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Acceptance Test and Clinical Commissioning of CT Simulator
Progress in Medical Physics 2019;30(4):160-
Published online December 31, 2019
© 2019 Korean Society of Medical Physics.

Hyun Joon An1,2 , Jaeman Son1,2 , Hyeongmin Jin1,2 , Jiwon Sung1,2 , Minsoo Chun1,2,3

1Department of Radiation Oncology, 2Biomedical Research Institute, Seoul National University Hospital, 3Institute of Radiation Medicine, Seoul National University Medical Research Center, Seoul, Korea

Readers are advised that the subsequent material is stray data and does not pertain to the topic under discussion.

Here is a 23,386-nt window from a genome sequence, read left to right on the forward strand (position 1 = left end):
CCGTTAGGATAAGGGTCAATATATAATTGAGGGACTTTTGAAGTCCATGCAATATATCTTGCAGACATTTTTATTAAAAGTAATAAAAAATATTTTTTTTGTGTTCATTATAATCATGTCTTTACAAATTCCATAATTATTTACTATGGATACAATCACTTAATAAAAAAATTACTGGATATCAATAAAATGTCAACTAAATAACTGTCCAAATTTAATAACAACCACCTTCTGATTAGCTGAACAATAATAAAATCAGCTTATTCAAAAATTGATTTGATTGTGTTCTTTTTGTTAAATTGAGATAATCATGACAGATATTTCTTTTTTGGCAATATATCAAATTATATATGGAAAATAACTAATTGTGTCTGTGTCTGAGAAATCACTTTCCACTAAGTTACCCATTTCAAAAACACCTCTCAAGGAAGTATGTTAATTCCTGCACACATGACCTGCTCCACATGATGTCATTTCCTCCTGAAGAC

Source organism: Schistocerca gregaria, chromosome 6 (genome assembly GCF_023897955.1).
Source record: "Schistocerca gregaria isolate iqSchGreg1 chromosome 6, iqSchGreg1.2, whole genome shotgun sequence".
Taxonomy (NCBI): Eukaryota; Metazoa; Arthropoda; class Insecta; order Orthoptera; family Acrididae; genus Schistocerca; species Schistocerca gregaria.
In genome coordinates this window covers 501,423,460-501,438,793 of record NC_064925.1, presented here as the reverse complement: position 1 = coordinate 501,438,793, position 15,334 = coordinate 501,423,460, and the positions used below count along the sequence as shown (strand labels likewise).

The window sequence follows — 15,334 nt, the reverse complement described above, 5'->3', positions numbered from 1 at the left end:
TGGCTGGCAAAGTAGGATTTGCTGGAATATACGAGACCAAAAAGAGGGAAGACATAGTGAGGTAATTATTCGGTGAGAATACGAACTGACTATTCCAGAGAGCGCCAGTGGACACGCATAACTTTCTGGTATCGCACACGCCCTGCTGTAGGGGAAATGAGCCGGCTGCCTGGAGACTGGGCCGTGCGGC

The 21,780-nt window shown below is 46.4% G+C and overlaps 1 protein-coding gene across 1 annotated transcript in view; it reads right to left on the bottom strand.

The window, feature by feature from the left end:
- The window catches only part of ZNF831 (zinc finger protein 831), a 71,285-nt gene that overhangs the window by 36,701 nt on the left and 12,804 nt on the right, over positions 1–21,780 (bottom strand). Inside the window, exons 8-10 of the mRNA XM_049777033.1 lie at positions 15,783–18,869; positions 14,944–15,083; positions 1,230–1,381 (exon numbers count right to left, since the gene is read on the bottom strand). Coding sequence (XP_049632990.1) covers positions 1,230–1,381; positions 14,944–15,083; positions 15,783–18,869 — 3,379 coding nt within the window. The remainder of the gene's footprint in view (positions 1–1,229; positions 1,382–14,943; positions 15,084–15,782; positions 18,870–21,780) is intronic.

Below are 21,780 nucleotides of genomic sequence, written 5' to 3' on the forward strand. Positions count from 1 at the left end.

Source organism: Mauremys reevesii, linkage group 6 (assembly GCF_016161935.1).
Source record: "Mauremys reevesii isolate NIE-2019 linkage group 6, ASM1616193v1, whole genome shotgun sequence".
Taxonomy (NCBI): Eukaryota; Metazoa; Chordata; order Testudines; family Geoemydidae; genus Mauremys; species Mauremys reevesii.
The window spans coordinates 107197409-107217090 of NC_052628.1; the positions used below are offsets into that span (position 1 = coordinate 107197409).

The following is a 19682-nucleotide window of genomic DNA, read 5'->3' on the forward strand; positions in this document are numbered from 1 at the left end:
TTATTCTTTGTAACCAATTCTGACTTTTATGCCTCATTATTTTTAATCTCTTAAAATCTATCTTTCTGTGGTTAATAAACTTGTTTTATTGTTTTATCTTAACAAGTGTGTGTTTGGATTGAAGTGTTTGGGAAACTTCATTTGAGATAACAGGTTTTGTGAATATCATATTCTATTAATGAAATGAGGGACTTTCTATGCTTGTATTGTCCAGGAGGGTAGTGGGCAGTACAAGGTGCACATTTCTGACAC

Correspondence to: Minsoo Chun (ms1236@snu.ac.kr)
Tel: 82-2-2072-4151 Fax: 82-2-765-3317
Received December 13, 2019; Revised December 17, 2019; Accepted December 18, 2019.
This is an Open-Access article distributed under the terms of the Creative Commons Attribution Non-Commercial License (http://creativecommons.org/licenses/by-nc/4.0) which permits unrestricted non-commercial use, distribution, and reproduction in any medium, provided the original work is properly cited.
Abstract